Title

Petrochronological Close-Up on the Thermal Structure of a Paleo-Subduction Zone (W. Alps)

Document Type

Article

Publication Date

10-1-2020

Comments

Abstract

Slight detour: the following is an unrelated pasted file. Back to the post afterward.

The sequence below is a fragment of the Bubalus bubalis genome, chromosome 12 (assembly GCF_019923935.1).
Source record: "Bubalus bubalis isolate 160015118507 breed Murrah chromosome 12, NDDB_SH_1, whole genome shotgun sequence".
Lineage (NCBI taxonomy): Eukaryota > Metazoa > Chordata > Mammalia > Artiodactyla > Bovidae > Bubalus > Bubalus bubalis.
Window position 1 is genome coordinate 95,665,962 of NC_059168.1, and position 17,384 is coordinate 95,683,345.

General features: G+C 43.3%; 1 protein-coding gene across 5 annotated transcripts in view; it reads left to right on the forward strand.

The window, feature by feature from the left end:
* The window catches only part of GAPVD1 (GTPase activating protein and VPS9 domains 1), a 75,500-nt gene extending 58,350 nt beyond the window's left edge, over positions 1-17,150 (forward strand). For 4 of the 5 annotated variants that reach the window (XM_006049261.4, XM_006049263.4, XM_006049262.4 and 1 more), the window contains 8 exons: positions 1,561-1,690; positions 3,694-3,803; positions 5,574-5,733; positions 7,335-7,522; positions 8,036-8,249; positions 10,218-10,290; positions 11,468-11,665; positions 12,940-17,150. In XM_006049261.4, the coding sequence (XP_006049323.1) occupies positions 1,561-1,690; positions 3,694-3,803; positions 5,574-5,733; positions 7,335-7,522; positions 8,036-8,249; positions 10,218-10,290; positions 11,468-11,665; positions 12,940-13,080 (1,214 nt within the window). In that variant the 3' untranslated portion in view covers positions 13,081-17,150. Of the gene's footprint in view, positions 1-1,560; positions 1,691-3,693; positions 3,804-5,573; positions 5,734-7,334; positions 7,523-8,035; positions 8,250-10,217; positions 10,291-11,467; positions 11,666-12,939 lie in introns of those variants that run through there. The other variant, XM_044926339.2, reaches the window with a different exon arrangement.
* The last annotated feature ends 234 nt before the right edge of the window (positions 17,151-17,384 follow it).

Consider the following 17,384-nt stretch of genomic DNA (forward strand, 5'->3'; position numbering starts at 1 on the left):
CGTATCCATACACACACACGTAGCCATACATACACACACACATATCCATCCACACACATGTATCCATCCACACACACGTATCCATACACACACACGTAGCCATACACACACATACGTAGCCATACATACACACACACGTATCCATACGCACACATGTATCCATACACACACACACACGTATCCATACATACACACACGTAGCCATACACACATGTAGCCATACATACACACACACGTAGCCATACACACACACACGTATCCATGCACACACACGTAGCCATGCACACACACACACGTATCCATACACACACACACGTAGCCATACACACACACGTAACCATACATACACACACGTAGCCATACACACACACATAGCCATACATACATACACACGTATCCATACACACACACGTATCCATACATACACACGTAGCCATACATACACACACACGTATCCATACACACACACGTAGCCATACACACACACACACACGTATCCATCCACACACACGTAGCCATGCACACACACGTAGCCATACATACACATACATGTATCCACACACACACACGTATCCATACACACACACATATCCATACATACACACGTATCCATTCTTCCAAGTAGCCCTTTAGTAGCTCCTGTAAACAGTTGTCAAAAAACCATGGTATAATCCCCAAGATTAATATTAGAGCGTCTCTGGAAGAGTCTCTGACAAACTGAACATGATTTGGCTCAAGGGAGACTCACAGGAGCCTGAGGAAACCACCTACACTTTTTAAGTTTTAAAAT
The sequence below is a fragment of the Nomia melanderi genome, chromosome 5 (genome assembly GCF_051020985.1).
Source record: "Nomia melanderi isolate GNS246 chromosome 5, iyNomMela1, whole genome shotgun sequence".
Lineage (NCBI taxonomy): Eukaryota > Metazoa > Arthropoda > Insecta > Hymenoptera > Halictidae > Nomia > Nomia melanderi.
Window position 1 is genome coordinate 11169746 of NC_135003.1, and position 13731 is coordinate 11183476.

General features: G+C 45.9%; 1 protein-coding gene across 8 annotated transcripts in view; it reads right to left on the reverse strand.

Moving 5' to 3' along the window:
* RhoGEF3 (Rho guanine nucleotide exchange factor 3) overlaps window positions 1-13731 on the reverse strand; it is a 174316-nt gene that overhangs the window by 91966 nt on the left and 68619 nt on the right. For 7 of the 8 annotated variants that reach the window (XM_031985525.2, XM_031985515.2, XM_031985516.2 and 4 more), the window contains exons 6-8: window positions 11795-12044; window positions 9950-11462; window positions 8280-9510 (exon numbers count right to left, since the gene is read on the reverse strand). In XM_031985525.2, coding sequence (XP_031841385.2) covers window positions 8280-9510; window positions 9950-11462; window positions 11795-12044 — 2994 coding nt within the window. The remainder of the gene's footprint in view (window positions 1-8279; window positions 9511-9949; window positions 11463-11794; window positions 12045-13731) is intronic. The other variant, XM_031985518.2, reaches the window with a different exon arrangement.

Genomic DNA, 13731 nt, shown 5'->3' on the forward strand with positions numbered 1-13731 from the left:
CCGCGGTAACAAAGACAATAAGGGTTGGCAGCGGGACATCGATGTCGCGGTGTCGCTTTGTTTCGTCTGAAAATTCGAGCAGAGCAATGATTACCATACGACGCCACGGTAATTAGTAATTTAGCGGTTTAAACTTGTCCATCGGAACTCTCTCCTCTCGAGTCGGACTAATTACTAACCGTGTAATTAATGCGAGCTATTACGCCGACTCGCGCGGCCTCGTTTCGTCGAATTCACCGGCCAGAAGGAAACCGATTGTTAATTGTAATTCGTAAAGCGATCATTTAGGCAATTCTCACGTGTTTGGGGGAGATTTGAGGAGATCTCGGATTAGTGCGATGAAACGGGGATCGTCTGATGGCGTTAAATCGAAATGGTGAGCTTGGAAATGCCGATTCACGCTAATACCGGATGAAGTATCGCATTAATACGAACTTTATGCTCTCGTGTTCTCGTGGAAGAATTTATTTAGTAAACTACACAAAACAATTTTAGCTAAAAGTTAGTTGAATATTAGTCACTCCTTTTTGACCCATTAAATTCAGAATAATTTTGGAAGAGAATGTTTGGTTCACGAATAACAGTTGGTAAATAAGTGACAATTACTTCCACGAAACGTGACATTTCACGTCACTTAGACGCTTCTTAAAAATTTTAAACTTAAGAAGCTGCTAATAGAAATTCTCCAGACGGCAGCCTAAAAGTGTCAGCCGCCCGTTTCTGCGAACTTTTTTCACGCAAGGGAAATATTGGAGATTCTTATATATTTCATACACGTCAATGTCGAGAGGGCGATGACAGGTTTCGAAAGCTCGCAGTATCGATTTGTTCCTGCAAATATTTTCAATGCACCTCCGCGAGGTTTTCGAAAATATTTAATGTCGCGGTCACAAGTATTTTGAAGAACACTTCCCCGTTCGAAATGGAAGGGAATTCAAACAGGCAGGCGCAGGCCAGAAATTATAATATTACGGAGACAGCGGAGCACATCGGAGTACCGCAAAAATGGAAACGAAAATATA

We present the results from a study combining zoned geochronology, mineral trace element geochemistry and phase equilibria modeling of a mafic lithology from the Zermatt Saas Ophiolite in order to elucidate the tectonic rates and thermal structure of the Western Alps paleo-subduction interface. The Zermatt-Saas Ophiolite represents dismembered slices derived from an eclogitized, 60-km wide coherent fragment of Tethyan oceanic lithosphere. Two cm-sized garnet crystals from a pyrite-rich chloritetalcschist (representative of sub-seafloor hydrothermally-altered basalts) from the Servette mine locality (St. Marcel Valley, Italy) were microdrilled to separate core and rim growth generations and dated using Sm-Nd geochronology to determine the overall duration of garnet growth. Garnet cores were dated to 46.9 ± 1.6 Ma, signifying the timing of the initiation of garnet growth. Garnet rims were dated to 43.5 ± 1.3 Ma, signifying the timing of burial to peak depths (constrained to ∼75 km). Major and trace element zoning in garnet suggest two distinct generations of garnet growth. Garnet crystal cores display evidence for rapid nucleation and growth, while garnet crystal rims suggest growth at relatively slow (tectonic) rates. The duration of garnet growth (3.4 ± 2.1 Ma), when coupled to constraints from phase equilibria modeling and Zr-in-rutile thermometry, provides estimates on the burial and heating rate of 4.7 km/Myr and 13.2 °C/Myr, respectively. Using the depth and temperature conditions recorded by laterally equivalent meta-ophiolites from across the Western Alps, a ‘snapshot’ of the geothermal gradient at the Alpine subduction interface is presented. This reveals a pressure-temperature trajectory highlighted by a significant decrease of the thermal gradient from ∼10 °C/km down to ∼3 °C/km at ∼45 Ma. We further present geometric calculations to identify the tectonic parameters that best fit this dual-segmented thermal gradient. Using convergence rates from paleogeographic reconstructions during Eocene times (on the order of 1.5-2 cm/yr), our calculations require a paleo-slab angle of 15- 20°, in line with dip estimates from most modern subduction zones. This study highlights how a detailed petrochronology-based approach enables assessing the thermal structure and geometry of a paleo-subduction zone, with implications on seismicity, stress distribution, and devolatilization potential of deeper portions of the subduction interface.

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